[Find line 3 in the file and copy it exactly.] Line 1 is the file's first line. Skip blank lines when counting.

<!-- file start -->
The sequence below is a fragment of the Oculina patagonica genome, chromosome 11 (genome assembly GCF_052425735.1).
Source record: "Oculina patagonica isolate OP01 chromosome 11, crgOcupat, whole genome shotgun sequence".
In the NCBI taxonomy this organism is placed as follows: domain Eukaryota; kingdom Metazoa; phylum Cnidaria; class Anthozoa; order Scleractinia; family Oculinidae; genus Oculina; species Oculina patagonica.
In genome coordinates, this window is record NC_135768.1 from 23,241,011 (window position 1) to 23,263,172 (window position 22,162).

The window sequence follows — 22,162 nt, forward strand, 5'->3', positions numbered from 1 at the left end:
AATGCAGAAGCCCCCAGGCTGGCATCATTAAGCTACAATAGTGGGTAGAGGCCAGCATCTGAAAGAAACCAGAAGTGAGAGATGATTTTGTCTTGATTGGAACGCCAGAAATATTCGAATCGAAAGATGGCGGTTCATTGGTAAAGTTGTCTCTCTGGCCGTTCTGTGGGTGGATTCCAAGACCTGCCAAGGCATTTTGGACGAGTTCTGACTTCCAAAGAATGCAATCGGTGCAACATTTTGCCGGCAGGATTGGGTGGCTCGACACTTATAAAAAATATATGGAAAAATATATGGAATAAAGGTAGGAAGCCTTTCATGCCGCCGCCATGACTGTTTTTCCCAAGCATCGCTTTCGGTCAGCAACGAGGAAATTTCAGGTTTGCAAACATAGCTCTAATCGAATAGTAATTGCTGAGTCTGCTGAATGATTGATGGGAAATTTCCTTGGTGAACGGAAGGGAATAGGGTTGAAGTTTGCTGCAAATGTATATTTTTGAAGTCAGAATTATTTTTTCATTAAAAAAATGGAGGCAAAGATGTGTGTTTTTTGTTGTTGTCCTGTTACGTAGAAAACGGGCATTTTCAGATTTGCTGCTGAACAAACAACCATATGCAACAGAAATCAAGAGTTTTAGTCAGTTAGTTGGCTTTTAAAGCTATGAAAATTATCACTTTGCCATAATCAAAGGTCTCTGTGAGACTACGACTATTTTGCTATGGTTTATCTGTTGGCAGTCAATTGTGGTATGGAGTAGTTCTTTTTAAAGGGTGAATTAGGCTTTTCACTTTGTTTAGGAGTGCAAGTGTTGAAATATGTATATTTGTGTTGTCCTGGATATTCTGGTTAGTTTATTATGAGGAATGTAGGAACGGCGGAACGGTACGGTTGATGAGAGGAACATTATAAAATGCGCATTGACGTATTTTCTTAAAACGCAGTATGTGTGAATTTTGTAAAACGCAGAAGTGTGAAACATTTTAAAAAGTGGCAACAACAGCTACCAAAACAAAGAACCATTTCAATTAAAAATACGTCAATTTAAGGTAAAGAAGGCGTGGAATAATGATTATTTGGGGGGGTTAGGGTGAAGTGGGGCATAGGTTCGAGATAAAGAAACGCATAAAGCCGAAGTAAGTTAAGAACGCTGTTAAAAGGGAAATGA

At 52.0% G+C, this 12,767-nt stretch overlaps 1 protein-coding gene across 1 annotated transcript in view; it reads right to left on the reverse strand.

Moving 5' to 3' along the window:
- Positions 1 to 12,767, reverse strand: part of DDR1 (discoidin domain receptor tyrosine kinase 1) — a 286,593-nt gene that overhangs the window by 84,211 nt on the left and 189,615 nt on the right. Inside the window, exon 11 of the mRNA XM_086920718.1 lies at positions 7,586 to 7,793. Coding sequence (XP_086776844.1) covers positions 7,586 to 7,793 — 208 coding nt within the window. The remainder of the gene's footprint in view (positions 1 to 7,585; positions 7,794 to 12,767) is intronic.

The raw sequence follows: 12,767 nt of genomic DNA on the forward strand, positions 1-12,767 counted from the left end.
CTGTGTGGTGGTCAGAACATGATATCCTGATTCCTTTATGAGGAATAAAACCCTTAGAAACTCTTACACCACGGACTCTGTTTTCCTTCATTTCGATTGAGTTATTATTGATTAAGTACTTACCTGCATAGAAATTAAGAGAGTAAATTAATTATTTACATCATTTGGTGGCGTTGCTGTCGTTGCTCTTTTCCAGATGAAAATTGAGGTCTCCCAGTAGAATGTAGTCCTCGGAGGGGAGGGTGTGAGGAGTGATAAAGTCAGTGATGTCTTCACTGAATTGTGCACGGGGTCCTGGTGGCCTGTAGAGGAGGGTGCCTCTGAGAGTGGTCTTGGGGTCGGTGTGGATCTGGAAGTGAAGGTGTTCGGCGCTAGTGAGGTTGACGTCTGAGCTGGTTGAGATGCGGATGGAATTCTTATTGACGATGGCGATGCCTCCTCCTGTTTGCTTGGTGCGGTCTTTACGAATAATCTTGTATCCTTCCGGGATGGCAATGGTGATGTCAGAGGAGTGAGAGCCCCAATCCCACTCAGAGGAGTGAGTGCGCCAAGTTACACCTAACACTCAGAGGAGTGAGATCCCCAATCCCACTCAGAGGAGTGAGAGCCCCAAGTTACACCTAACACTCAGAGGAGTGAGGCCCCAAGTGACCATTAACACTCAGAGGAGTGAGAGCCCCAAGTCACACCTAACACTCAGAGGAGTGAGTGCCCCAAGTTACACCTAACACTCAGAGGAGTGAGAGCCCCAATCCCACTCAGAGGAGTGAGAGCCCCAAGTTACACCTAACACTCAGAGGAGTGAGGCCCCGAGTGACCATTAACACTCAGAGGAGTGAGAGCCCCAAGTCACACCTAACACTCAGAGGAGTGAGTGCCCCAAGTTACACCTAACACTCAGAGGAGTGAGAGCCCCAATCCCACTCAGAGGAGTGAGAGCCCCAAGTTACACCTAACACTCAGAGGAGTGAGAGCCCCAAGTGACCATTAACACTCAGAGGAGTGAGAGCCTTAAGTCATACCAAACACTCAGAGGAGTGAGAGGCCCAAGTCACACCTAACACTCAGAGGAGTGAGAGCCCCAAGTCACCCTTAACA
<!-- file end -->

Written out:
In the NCBI taxonomy this organism is placed as follows: domain Eukaryota; kingdom Metazoa; phylum Cnidaria; class Anthozoa; order Scleractinia; family Oculinidae; genus Oculina; species Oculina patagonica.